Chuck van Zyl/STAR’S END18 October 2018

James Murray: Falling Backwards

Falling Backwards

Falling Backwards

James Murray: Falling Backwards
Released: 14 September 2018
www.homenormal.com
www.jamesmurray.info

Real life is enough for most people. Thanks goodness that James Murray is not like most people. His album Falling Backwards (47’05”) edges into our awareness, and warms us up in a most welcome way. His instruments, an extension of his consciousness, do not just make sound – they are part of the spirit of this musician. Realized with a kind of cursive grace, the seven tracks show strength in their stillness. As parts of the mind are held back by language, so it may be that in his organization of sound we find Murray’s conceptions and emotions becoming concrete and communicable. From a palpable unease and the whisper of spirits, to electronic shadows and magnetized clouds, Falling Backwards provides a better expression in the harmony of tones. Each piece begins as an impression within the composer’s head. As vivid aural tints form a handsome contrast, the movement of sonic forms becomes active and charged with electricity. Working with the understanding that sound expresses something in itself, Murray indulges his arrangements with lush ornamental pads and sterling, swirling lines of vaporous, recurring notes. Everything in his turbulent sonic landscapes is in motion, yet we never seem to move very far from the dreamy dark holler from where Murray remains in repose. To some Falling Backwards may remain a blur, but to others of us – who hear the interior hum of drama in each and every moment – we cannot help but imagine the futures we will dream about while under its influence.

Chuck van Zyl/STAR’S END4 October 2018

K Leimer: Threnody

Threnody

Threnody

K Leimer: Threnody
Released: 20 July 2018
www.palaceoflights.com

When K Leimer is unable to find refuge in his own long thoughts, he makes music. Of continuous interest to the ear is Threnody (71’14”), which presents nine innovative works for everywhere and everything that lies ahead. At times psychologically loaded, the people-less, imaginary worlds Leimer creates have an entrancing effect. From the nakedly vacant, to passages of off-kilter rhythms and rhymes, this release moves through the smoky and textured to regal conclusions. Slowly bowing thick strings and spare open piano notes hover above the comings and goings of a crawling bass. Faint sounds surface into a distant mist of gentle distortion, while ensemble chords hang and sweeten the air around us. From out of another mental corridor, a gritty, scratchy clicking, followed by random rumbles, which seem to imitate the workings of a singular mind. Each piece on Threnody provides a gradual mental groove – the ideal basis for our technologically assisted dreams. When the tolling of soft struck metal sounds cold through reverberant space – it is as an announcement of the history of one track entering into the next. As humans we find it impossible to escape the past, yet with Threnody we are guided to look to the future. Resisting the intrusion of interpretation, taken as a whole this album is an enchanted excess of smart atmospheres and ambient production. Threnody places the burden of meaning on the listener. Any intelligent person will understand these compositions, but find them impossible to explain to another in a meaningful way. K Leimer makes this achievement seem effortless, as if the undercurrent of each song is a whispered confidence shared with a friend. He approaches his work with a point of view all his own. Whenever he does everything right, controls the chaos of electricity, moves sound in the right direction and place, Leimer can make something perfect. Just as fate whispers to the warrior, creativity will speak to those who pay attention.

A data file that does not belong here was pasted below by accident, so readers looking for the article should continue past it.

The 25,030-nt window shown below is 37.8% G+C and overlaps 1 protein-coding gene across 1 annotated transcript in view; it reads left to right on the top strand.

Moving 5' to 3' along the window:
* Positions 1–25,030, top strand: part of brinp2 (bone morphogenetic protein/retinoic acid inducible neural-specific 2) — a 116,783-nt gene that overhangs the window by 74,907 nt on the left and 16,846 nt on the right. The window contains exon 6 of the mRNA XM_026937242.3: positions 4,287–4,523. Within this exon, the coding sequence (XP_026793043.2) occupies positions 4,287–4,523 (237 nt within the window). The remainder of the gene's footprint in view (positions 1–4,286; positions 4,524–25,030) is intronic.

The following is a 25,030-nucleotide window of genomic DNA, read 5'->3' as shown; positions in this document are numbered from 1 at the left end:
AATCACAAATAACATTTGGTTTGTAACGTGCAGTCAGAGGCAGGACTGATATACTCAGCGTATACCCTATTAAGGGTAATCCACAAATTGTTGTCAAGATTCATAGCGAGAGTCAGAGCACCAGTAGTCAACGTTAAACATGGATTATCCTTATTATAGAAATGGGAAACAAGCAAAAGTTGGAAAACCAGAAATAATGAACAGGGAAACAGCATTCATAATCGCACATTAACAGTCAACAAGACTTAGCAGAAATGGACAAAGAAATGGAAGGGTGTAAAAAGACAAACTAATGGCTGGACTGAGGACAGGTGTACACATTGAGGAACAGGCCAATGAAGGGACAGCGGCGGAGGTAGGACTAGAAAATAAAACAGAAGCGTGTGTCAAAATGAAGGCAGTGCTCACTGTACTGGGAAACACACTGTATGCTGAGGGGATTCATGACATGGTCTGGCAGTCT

Chuck van Zyl/STAR’S END16 August 2018